Employers must work with government to clampdown on illegal working
Illegal working poses a significant threat to the construction industry.
Employers who refuse to play by the rules have an unfair and unacceptable advantage over those who do. Moreover, they are exploiting the illegal migrants they employ, damaging the reputation of the industry, driving down wages, and denying employment to hard-working UK citizens and legal migrants.
We know the nature of construction work means that the industry can be particularly exposed to the risk of illegal employment, due to historical skill shortages, reliance on transient labour, and forged identity documents being used to gain access to work.
But great progress has already been made in tackling the issue. This Government has been engaging with employers keen to maintain the integrity of the sector, and working with them to stamp out illegal working. And we are doing more.
On 11 October we launched the first UK-wide enforcement initiative targeting those in high risk sectors - beginning with the construction industry - who employ and exploit illegal migrant workers.
The construction industry has worked extremely hard to improve all aspects of health and safety. Employing illegal workers who are unskilled and lack the correct training will jeopardise that hard-won reputation
This is part of the Government’s concerted effort - backed up by the measures included in the new Immigration Bill currently going through Parliament - to create a controlled immigration system that truly works in the best interests of the whole country. New measures, including increased punishments for rogue employers and tougher sanctions for those working illegally, will make it harder for people to work and live in the UK illegally.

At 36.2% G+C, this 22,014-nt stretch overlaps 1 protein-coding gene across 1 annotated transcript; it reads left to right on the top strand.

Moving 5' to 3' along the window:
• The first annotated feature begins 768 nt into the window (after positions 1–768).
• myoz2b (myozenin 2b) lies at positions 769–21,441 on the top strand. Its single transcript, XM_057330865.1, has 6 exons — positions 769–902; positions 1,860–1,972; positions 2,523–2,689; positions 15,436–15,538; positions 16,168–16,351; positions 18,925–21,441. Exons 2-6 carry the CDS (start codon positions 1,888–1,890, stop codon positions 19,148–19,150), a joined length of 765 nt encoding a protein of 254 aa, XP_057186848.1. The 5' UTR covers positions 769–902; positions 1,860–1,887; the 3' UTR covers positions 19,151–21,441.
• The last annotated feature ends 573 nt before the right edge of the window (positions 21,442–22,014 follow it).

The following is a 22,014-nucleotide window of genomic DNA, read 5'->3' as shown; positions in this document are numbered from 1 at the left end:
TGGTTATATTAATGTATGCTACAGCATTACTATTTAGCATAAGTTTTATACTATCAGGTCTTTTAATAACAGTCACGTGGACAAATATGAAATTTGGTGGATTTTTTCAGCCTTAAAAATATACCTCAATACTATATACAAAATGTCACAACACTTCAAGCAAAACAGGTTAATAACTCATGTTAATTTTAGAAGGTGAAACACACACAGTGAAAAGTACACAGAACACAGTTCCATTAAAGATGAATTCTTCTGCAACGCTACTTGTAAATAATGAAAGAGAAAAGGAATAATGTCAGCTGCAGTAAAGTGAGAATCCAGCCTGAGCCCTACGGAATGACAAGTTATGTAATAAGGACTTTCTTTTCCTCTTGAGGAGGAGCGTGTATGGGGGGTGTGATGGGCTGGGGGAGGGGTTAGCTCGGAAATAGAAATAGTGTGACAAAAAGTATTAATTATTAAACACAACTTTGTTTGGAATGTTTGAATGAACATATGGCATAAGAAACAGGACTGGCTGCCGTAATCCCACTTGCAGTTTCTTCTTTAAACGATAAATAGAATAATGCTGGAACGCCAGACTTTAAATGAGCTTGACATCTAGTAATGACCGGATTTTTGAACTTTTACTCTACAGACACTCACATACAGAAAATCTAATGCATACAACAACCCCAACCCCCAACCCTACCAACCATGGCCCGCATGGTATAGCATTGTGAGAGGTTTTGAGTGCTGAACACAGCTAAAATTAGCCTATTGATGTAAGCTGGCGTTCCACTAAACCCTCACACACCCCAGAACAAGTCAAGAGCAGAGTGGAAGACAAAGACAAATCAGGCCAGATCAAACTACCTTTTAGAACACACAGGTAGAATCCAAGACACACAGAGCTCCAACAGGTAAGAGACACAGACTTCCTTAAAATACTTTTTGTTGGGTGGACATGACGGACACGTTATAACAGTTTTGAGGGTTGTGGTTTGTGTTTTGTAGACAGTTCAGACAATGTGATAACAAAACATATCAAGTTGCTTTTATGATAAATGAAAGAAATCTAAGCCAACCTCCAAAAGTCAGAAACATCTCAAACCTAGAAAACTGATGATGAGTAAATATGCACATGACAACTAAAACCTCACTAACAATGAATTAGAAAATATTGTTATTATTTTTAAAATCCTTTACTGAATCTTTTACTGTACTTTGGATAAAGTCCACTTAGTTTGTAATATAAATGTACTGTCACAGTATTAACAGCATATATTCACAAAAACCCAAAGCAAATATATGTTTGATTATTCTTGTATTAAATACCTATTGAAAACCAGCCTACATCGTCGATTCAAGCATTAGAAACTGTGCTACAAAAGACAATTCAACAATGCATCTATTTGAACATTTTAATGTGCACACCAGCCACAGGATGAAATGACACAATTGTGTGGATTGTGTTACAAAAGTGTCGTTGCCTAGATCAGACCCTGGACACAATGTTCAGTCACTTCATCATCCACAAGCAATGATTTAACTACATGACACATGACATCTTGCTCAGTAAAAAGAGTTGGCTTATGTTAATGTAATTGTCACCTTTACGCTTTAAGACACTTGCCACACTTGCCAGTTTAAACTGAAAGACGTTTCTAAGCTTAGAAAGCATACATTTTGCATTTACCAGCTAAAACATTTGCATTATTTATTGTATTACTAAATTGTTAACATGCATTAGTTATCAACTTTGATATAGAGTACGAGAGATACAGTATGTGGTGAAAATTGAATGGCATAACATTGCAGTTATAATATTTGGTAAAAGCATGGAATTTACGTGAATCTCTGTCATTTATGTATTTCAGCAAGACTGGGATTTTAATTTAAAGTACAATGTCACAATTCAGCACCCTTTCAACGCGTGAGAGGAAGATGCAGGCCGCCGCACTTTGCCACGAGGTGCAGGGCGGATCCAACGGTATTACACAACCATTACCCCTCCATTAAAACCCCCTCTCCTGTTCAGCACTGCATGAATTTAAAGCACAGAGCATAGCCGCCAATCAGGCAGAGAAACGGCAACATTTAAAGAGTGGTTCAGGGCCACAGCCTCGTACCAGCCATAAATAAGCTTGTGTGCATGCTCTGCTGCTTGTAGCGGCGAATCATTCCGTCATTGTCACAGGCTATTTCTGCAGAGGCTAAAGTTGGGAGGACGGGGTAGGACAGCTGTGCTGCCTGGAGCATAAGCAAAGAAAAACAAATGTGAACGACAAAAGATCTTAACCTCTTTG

Employers within the construction industry have a critical role to play in preventing illegal working and ensuring compliance with our immigration laws by ensuring they carry out “Right to Work” checks. These are simple, straight-forward checks that will let employers know if potential employees have the right to work in this country.
We have made it much easier for employers to conduct these checks. The rules have been strengthened and simplified and we have reduced the frequency of checks and the range of documents needed.
But we will be taking robust action against employers who break the rules. We will make it easier to prosecute employers who use illegal labour - and for those convicted, we will increase the maximum prison sentence from two to five years.
Failure to comply will also have serious financial repercussions - we have doubled the maximum civil penalty to £20,000 for each illegal worker employed. In 2014 we collected £7m in civil penalties from employers across all industries who hired illegal workers, the highest annual total since the scheme started in 2008. Through the current Immigration Bill illegal workers will face the prospect of having their earnings seized and employers could have their businesses closed and face prosecution if they continue to flout the law.
The construction industry has worked extremely hard to improve all aspects of health and safety. Employing illegal workers who are unskilled and lack the correct training will jeopardise that hard-won reputation. Employers should remember that hiring illegal workers also risks invalidating insurance and liability cover.
The support we have experienced within the industry so far has been very encouraging, and I hope legitimate employers will welcome these new powers, which will help us improve the industry for everyone and build a stronger economy.
James Brokenshire is immigration minister at the Home Office